Kit Up! had a lot of help gearing up for our embed back in May, and one of our good friends for many years -- and one of the world's top hard armor innovators -- provided us with some of the loadout that helped make our trip safe and mobile.
Allan Bain, the Managing Director of Evolution Armor Systems, Inc., is known in the industry as the inventor of scaled body armor-- what eventually became known as "Dragonskin." He continues to evolve the design into lighter, more durable armor systems for a variety of applications.
But Allan also had an idea for a backpack design that met the needs of troops in places like Afghanistan well before the Army or Marine Corps put their engines in gear to outfit Joes and Grunts with a pack that spanned the capability gap of the MOLLE-Ruck or the ILBE and the assault pack.
Allan donated one of his SF 3-Day Field Packs to Kit Up! for our trip to The Stan. I'll admit I was a bit skeptical of the design, since I come from a mountaineering background and hold panel constructed access in low regard (I prefer top-loading). But I dug the MultiCam scheme and figured I'd go light on "Bag #2" and give Bain's pack a whirl.
Boy was I glad...
The SF 3 worked awesome. It held enough gear and duds to last for five days at a combat outpost -- which roughly equates to three days for a Joe or Grunt since they'll be hauling ammo and food. The heavy duty zippers that open the single main compartment held up to over packing abuse and the outer pockets contorted into funky shapes without so much as a squeal from the stitching. For tactical folks, the pack sports openings in the top for radios and hydration tubes and a slip in inner panel for a hard armor plate or soft panel.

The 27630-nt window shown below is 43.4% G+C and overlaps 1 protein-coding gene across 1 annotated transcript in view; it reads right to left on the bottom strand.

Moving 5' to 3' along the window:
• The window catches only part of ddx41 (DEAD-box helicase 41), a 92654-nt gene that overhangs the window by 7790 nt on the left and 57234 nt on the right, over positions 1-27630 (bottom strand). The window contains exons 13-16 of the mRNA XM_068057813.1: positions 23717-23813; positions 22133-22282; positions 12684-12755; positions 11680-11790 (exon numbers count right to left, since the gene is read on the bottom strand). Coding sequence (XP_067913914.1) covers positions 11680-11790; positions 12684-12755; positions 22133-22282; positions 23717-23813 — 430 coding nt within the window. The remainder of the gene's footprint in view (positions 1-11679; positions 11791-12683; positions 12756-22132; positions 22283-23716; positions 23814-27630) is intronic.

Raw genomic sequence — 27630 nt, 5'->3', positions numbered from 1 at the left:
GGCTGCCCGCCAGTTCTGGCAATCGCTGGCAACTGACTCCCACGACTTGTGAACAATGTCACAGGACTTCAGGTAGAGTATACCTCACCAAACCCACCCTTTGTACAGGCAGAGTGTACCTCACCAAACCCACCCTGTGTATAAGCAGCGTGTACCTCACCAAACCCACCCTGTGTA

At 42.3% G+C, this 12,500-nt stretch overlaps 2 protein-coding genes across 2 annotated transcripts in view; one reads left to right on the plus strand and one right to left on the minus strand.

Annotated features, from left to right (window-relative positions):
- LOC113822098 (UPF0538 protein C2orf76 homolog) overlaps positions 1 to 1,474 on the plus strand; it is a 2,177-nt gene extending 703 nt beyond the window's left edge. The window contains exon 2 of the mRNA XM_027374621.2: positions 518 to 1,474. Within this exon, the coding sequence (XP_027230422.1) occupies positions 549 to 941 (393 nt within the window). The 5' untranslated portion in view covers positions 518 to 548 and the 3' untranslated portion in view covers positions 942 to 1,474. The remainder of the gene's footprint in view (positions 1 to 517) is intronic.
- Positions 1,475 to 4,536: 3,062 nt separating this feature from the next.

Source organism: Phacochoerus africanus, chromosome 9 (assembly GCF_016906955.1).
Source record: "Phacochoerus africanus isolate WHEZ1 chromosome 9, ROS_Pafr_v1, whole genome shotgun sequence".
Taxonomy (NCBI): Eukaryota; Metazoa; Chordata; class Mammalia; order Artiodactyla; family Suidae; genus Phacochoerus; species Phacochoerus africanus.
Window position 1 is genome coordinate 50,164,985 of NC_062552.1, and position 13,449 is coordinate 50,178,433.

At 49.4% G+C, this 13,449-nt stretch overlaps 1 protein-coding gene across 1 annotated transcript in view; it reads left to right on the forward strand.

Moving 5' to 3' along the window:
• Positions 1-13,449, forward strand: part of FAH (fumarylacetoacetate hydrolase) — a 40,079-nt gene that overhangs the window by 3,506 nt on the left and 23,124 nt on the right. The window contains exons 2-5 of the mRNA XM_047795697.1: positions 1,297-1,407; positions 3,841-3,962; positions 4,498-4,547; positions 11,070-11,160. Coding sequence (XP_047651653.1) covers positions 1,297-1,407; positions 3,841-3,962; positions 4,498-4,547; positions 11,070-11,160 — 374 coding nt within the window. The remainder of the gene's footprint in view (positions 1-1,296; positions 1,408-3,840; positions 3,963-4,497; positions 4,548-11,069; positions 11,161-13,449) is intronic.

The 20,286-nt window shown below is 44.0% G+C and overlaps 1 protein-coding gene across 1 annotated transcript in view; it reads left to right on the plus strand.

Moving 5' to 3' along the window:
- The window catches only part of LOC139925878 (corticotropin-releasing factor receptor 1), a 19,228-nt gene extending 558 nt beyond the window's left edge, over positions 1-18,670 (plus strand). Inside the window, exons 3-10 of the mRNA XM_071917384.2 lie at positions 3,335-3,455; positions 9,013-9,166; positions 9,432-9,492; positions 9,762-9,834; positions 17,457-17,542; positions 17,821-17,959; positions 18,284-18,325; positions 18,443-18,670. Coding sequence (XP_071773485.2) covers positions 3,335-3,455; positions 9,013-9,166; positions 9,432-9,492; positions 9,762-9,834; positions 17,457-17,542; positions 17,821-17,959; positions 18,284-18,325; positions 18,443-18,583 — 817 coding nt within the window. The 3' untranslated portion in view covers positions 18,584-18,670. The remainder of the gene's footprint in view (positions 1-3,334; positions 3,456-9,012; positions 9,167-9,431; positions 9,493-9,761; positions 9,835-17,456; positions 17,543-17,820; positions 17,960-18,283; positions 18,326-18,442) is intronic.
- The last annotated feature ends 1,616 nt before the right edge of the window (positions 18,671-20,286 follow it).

The entire pack is stiched with MOLLE webbing, so you can customize with random pockets and pouches to your heart's content. It has a heavy-duty waist belt and sternum strap so even the heaviest loads can be hefted and allows for tons of adjustment so you can schlep it over body armor (which I did many times).
My only critique is the use of the 1,000 denier Cordura material for the buckle straps and these weird zipper pouches running down each side. The Cordura material was difficult to cinch (as opposed to nylon webbing) and the pouches were useless when the pack was jammed with gear. I'm sure some operator out there somewhere has a specific use for those side pockets, but I could never use them, and zippers = weight in my book.
But I must say, the SF 3-Day Field Pack will be the go-to load carrier for any Kit Up adventures that require gear haulage and it got tons of kudos from the Joes we covered in the zone.